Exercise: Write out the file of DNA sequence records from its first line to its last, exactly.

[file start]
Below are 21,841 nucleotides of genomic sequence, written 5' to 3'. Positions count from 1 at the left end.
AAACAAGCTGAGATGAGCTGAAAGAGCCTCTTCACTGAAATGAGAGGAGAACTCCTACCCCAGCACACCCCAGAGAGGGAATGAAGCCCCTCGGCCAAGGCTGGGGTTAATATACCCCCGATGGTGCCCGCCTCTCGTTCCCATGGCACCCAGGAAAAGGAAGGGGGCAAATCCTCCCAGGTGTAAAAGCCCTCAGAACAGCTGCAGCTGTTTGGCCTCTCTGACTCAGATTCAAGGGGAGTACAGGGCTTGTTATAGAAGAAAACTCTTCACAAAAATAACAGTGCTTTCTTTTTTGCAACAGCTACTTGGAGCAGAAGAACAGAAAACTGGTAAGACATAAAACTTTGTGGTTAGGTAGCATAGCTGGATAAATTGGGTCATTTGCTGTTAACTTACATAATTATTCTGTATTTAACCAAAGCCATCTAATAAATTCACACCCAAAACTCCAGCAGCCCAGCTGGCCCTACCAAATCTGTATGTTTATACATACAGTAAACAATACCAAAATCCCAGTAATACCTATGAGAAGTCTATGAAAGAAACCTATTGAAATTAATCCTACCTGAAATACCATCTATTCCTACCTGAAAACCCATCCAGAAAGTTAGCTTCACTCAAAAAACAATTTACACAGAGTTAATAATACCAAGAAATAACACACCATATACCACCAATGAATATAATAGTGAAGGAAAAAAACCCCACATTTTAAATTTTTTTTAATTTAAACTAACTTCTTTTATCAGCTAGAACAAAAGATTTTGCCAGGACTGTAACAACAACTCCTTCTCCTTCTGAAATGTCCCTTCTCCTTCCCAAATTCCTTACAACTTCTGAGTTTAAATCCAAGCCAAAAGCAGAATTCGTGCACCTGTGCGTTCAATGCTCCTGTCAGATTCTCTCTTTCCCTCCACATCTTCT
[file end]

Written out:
Below are 21,841 nucleotides of genomic sequence, written 5' to 3'. Positions count from 1 at the left end.
AAACAAGCTGAGATGAGCTGAAAGAGCCTCTTCACTGAAATGAGAGGAGAACTCCTACCCCAGCACACCCCAGAGAGGGAATGAAGCCCCTCGGCCAAGGCTGGGGTTAATATACCCCCGATGGTGCCCGCCTCTCGTTCCCATGGCACCCAGGAAAAGGAAGGGGGCAAATCCTCCCAGGTGTAAAAGCCCTCAGAACAGCTGCAGCTGTTTGGCCTCTCTGACTCAGATTCAAGGGGAGTACAGGGCTTGTTATAGAAGAAAACTCTTCACAAAAATAACAGTGCTTTCTTTTTTGCAACAGCTACTTGGAGCAGAAGAACAGAAAACTGGTAAGACATAAAACTTTGTGGTTAGGTAGCATAGCTGGATAAATTGGGTCATTTGCTGTTAACTTACATAATTATTCTGTATTTAACCAAAGCCATCTAATAAATTCACACCCAAAACTCCAGCAGCCCAGCTGGCCCTACCAAATCTGTATGTTTATACATACAGTAAACAATACCAAAATCCCAGTAATACCTATGAGAAGTCTATGAAAGAAACCTATTGAAATTAATCCTACCTGAAATACCATCTATTCCTACCTGAAAACCCATCCAGAAAGTTAGCTTCACTCAAAAAACAATTTACACAGAGTTAATAATACCAAGAAATAACACACCATATACCACCAATGAATATAATAGTGAAGGAAAAAAACCCCACATTTTAAATTTTTTTTAATTTAAACTAACTTCTTTTATCAGCTAGAACAAAAGATTTTGCCAGGACTGTAACAACAACTCCTTCTCCTTCTGAAATGTCCCTTCTCCTTCCCAAATTCCTTACAACTTCTGAGTTTAAATCCAAGCCAAAAGCAGAATTCGTGCACCTGTGCGTTCAATGCTCCTGTCAGATTCTCTCTTTCCCTCCACATCTTCT